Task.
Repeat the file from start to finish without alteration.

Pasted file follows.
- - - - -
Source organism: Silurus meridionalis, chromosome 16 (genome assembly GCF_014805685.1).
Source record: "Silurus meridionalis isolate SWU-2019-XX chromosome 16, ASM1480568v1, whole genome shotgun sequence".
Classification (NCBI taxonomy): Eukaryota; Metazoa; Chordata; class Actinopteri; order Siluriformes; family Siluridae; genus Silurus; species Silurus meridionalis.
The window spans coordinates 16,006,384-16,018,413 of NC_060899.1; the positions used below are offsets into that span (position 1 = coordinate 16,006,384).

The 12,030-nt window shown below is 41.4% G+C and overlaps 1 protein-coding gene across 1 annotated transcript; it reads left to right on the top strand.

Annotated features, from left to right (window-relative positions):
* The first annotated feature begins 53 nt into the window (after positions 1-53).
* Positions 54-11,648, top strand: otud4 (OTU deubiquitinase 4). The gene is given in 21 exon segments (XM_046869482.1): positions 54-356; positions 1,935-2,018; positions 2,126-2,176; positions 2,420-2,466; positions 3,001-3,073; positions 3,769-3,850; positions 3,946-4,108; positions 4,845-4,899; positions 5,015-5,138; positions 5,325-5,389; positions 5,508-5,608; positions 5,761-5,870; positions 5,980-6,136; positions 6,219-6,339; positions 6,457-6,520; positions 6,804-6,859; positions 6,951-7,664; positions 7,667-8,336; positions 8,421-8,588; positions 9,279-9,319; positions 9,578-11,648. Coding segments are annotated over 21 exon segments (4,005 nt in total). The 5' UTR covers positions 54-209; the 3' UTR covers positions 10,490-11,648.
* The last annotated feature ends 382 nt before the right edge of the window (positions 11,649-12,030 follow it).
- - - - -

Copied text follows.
Source organism: Silurus meridionalis, chromosome 16 (genome assembly GCF_014805685.1).
Source record: "Silurus meridionalis isolate SWU-2019-XX chromosome 16, ASM1480568v1, whole genome shotgun sequence".
Classification (NCBI taxonomy): Eukaryota; Metazoa; Chordata; class Actinopteri; order Siluriformes; family Siluridae; genus Silurus; species Silurus meridionalis.
The window spans coordinates 16,006,384-16,018,413 of NC_060899.1; the positions used below are offsets into that span (position 1 = coordinate 16,006,384).

The 12,030-nt window shown below is 41.4% G+C and overlaps 1 protein-coding gene across 1 annotated transcript; it reads left to right on the top strand.

Annotated features, from left to right (window-relative positions):
* The first annotated feature begins 53 nt into the window (after positions 1-53).
* Positions 54-11,648, top strand: otud4 (OTU deubiquitinase 4). The gene is given in 21 exon segments (XM_046869482.1): positions 54-356; positions 1,935-2,018; positions 2,126-2,176; positions 2,420-2,466; positions 3,001-3,073; positions 3,769-3,850; positions 3,946-4,108; positions 4,845-4,899; positions 5,015-5,138; positions 5,325-5,389; positions 5,508-5,608; positions 5,761-5,870; positions 5,980-6,136; positions 6,219-6,339; positions 6,457-6,520; positions 6,804-6,859; positions 6,951-7,664; positions 7,667-8,336; positions 8,421-8,588; positions 9,279-9,319; positions 9,578-11,648. Coding segments are annotated over 21 exon segments (4,005 nt in total). The 5' UTR covers positions 54-209; the 3' UTR covers positions 10,490-11,648.
* The last annotated feature ends 382 nt before the right edge of the window (positions 11,649-12,030 follow it).